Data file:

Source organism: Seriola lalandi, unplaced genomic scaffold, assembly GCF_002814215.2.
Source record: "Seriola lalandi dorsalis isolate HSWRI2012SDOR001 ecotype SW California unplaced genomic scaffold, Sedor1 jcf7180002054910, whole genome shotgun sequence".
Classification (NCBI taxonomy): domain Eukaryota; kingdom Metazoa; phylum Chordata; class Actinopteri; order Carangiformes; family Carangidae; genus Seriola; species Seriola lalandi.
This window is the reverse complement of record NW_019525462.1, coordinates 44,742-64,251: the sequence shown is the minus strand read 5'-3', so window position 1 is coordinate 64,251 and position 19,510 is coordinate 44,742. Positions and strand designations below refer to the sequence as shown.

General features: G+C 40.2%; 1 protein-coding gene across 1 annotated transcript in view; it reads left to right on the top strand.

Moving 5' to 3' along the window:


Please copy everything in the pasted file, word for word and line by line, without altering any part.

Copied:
Source organism: Seriola lalandi, unplaced genomic scaffold, assembly GCF_002814215.2.
Source record: "Seriola lalandi dorsalis isolate HSWRI2012SDOR001 ecotype SW California unplaced genomic scaffold, Sedor1 jcf7180002054910, whole genome shotgun sequence".
Classification (NCBI taxonomy): domain Eukaryota; kingdom Metazoa; phylum Chordata; class Actinopteri; order Carangiformes; family Carangidae; genus Seriola; species Seriola lalandi.
This window is the reverse complement of record NW_019525462.1, coordinates 44,742-64,251: the sequence shown is the minus strand read 5'-3', so window position 1 is coordinate 64,251 and position 19,510 is coordinate 44,742. Positions and strand designations below refer to the sequence as shown.

General features: G+C 40.2%; 1 protein-coding gene across 1 annotated transcript in view; it reads left to right on the top strand.

Moving 5' to 3' along the window: